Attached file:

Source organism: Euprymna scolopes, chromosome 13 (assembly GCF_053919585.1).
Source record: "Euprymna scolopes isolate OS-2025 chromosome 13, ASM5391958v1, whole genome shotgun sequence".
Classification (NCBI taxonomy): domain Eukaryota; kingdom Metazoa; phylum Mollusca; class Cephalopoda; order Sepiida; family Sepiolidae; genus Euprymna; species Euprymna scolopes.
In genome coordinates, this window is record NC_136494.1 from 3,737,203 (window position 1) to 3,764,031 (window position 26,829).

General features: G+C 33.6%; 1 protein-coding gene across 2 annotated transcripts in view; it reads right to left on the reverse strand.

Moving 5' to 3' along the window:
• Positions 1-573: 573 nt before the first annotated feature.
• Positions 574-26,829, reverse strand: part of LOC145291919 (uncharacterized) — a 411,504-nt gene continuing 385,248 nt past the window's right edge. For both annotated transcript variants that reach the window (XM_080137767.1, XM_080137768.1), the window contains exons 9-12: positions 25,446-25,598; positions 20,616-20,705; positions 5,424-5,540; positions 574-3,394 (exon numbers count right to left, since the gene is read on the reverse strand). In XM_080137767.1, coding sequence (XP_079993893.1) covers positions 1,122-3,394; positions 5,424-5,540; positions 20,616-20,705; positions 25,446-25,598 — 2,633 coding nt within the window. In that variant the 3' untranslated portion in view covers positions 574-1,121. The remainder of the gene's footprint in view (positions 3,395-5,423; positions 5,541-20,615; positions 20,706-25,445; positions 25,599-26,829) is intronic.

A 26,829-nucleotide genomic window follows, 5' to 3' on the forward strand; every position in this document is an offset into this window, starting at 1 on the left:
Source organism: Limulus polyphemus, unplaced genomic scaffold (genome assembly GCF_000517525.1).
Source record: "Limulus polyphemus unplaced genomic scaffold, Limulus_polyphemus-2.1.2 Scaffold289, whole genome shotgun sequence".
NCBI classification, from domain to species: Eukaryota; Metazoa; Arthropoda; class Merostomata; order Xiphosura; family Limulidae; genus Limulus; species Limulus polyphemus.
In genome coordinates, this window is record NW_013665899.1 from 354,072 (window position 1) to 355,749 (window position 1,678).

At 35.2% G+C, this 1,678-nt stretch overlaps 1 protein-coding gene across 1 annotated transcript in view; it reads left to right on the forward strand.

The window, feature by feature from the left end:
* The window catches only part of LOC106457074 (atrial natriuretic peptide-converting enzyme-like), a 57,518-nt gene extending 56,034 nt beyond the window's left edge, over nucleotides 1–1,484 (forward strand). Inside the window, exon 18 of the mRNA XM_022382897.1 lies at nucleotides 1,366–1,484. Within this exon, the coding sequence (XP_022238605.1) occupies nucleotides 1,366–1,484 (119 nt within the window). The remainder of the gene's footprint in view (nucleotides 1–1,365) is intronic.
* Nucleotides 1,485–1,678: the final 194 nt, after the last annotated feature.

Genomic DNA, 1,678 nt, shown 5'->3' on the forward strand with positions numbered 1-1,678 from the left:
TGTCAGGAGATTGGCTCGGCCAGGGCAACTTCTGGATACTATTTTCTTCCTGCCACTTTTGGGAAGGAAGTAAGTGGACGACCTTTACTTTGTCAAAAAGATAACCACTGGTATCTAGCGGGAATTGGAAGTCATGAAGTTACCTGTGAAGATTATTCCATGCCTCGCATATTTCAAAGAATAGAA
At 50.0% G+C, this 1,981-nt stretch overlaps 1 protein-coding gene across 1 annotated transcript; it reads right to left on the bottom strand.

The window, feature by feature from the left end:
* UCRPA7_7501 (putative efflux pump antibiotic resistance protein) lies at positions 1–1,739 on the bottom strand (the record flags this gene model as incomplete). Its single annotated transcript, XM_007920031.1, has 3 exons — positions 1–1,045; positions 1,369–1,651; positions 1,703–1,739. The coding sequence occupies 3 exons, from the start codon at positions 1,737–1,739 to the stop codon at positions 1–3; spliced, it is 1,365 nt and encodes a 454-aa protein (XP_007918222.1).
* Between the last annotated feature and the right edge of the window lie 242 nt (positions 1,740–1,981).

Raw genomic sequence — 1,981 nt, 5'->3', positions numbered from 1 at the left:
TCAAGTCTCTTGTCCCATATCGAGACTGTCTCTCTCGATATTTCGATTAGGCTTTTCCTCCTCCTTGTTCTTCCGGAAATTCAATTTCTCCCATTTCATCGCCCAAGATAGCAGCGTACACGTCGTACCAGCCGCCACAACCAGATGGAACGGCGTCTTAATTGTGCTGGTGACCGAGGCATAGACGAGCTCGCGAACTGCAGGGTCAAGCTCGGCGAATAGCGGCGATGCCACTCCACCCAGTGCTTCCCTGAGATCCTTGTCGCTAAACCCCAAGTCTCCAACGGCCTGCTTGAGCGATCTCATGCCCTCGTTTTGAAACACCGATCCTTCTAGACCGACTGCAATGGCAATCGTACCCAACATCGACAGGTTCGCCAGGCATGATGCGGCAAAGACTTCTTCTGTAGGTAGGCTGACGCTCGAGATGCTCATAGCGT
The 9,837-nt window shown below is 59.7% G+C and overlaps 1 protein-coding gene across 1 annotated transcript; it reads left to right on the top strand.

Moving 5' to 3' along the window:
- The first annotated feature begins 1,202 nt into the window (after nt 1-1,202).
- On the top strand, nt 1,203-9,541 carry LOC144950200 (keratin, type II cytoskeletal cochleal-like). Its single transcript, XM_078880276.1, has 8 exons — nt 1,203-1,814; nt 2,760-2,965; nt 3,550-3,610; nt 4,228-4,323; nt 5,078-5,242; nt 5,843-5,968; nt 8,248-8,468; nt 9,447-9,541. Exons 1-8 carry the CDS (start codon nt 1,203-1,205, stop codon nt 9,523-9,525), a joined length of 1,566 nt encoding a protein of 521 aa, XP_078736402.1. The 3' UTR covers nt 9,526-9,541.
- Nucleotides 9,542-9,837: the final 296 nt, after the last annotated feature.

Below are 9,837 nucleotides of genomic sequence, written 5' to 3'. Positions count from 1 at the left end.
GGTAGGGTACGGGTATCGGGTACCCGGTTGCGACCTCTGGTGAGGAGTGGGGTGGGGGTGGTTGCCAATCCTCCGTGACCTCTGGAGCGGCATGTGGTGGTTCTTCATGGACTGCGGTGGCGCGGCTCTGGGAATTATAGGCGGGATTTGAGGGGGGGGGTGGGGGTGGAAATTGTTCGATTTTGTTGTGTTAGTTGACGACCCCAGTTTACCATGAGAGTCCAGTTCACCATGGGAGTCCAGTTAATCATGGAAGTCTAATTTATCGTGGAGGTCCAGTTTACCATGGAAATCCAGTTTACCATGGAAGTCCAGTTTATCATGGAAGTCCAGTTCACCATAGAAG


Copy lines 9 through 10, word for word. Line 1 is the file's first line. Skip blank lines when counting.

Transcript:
A 26,829-nucleotide genomic window follows, 5' to 3' on the forward strand; every position in this document is an offset into this window, starting at 1 on the left:
Source organism: Limulus polyphemus, unplaced genomic scaffold (genome assembly GCF_000517525.1).